Featured Psychedelics Research

The Madness of Many: Folie à Deux and Shared Hallucinations

shared hallucinations
Written by Alexandra Hicks
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Among those who use psychedelics regularly, there is talk of “shared hallucinations” during which two or more people will see or experience the same things throughout the course of a trip. Healthcare professionals have dismissed the phenomenon as a “rare psychiatric condition”, but theories (and even some recent studies) exist claiming that there is way more to these shared hallucinations than meets the eye.  

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Folie à deux  

Folie à deux is a French term coined in 1877 that means the “madness of two”. It refers to a situation in which two (or more, the phrase is used loosely) individuals experience shared delusions or hallucinations. Before we get into the more interesting theories and concepts surrounding Folie à deux, it’s important to make note of the distinctions between delusions and hallucinations.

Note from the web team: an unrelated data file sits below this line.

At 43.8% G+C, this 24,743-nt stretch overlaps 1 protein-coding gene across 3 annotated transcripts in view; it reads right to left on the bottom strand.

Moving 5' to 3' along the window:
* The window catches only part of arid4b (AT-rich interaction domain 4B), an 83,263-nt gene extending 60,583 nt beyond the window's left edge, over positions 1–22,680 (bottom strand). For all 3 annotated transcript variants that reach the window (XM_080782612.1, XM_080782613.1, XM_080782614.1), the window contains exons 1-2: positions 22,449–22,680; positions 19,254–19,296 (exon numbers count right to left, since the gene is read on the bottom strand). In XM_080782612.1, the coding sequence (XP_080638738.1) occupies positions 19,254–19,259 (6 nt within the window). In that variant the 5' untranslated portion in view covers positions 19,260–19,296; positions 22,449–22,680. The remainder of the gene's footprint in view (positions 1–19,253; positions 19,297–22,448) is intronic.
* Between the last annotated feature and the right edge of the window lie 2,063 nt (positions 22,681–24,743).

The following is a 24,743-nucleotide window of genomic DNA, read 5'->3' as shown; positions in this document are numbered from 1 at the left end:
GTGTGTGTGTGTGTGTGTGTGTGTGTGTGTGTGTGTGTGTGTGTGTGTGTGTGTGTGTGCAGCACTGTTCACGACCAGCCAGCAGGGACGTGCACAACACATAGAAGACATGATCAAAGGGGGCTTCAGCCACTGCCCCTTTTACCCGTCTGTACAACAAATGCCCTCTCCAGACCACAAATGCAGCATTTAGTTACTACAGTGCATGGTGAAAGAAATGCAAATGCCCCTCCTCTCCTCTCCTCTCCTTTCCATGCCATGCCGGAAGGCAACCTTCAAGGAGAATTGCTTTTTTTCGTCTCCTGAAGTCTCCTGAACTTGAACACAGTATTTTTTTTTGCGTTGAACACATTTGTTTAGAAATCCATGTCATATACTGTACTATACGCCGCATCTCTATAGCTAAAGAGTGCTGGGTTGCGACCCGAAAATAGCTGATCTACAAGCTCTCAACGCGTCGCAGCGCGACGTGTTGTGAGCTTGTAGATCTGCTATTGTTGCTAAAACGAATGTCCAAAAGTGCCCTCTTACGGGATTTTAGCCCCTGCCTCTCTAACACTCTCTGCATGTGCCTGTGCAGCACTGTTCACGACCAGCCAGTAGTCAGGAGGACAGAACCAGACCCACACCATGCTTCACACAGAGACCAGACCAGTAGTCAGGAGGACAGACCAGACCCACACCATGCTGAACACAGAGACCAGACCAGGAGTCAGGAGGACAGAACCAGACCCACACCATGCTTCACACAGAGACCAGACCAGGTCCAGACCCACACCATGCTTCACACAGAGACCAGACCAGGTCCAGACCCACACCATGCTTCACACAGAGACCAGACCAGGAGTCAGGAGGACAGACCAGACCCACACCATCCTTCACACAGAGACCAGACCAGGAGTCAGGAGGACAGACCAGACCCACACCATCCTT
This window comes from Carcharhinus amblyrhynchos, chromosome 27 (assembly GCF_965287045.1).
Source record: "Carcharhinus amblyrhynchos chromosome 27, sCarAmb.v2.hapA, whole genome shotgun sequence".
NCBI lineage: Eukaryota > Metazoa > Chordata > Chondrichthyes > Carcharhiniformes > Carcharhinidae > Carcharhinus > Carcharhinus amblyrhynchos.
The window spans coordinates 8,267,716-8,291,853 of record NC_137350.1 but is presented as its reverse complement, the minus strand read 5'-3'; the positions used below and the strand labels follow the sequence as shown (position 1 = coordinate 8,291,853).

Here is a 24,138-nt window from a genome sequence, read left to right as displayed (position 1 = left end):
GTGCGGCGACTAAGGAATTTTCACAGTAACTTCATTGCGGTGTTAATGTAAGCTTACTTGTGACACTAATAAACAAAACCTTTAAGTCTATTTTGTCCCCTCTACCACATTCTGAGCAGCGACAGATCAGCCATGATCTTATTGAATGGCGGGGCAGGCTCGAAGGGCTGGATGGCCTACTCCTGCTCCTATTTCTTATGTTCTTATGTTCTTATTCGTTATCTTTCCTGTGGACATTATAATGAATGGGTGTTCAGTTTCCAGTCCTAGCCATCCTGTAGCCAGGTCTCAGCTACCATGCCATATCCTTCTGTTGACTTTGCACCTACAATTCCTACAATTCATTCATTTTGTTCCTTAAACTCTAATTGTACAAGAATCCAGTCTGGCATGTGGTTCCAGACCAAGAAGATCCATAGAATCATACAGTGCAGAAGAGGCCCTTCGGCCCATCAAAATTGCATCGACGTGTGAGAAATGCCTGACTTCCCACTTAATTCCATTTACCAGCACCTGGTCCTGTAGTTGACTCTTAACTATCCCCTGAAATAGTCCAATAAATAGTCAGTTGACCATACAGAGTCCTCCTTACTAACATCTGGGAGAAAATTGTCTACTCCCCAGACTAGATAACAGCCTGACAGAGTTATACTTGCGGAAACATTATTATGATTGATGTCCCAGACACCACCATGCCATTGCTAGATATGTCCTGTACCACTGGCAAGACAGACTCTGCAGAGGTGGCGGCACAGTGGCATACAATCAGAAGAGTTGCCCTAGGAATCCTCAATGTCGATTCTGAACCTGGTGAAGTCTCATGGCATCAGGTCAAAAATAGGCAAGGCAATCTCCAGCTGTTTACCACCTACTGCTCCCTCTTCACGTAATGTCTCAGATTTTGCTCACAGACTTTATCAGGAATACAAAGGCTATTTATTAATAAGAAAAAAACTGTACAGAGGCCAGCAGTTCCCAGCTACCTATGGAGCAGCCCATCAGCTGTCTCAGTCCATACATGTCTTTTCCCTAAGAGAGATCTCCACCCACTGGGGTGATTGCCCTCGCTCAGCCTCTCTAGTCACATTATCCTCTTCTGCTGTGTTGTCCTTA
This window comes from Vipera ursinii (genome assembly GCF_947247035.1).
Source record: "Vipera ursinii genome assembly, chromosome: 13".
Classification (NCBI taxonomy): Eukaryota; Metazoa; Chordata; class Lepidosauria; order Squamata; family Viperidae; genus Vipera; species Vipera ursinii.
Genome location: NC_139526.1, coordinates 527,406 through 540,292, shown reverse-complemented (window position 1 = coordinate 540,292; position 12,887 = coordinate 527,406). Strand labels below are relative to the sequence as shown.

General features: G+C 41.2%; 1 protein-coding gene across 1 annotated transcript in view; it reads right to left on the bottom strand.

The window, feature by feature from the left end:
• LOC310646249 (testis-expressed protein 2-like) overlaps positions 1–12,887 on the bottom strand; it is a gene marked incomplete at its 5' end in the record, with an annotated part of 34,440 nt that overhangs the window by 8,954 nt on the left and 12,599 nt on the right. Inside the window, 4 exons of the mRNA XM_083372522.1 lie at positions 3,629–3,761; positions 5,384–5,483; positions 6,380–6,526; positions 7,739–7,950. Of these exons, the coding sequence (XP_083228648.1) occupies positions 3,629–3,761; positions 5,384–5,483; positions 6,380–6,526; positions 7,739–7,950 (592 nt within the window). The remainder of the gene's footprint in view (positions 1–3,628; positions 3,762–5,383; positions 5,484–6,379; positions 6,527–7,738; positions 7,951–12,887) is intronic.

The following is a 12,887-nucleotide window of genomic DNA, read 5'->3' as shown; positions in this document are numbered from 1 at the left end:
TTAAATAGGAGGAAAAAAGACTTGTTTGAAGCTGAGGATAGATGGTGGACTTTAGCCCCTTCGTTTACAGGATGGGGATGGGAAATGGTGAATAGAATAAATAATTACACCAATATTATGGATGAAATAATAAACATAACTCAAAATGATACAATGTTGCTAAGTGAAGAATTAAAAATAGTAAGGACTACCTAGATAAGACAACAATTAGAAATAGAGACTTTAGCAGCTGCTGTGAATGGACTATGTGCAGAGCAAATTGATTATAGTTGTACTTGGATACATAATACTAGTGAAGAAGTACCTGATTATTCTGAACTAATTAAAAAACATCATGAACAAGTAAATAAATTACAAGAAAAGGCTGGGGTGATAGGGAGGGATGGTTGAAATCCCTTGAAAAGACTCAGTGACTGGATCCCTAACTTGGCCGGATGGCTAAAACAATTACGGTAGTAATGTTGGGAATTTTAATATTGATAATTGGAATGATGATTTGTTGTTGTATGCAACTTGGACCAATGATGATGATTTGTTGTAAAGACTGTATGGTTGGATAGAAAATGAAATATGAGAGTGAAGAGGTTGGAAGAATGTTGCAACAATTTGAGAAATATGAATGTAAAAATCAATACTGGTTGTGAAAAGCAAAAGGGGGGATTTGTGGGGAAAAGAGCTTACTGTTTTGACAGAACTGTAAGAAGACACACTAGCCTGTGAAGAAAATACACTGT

Delusions are fixed, false beliefs and convictions that conflict with reality, despite evidence to the contrary. Many delusions also involve a certain level of fear and paranoia, although that is not always the case. Hallucinations are sensory experiences that feel vivid and real but are created by the mind. They can affect all five senses, meaning you can hear, feel, see, taste, and smell things that may not be there. 

The reason this is important, is because delusions are easier to share. If you spend enough time with someone and have in-depth conversations with them, it’s possible you will be influenced by their thoughts and opinions, eventually. The idea of sharing hallucinations is a bit more fascinating. Sure, a hallucination can stem from shared thoughts or delusions, but what if none exist? Or what about when the hallucinations people share are completely random and not related to something they have discussed previously? Or how about when two total strangers share hallucinations, as is sometimes the case at psychedelic therapy retreats?  

So far, most of the evidence is anecdotal, but this does happen a lot in people who use psychedelics or even substance-free, mind-altering experiences, like sensory deprivation and Lucia light therapy. Although Folie à deux has been documented for almost 145 years, it’s rarely discussed, poorly understood, and not recognized by the DSM-5 or any other diagnostic manual, despite therapists claiming that it’s a “mental disorder”.  

Can we transmit thoughts to each other?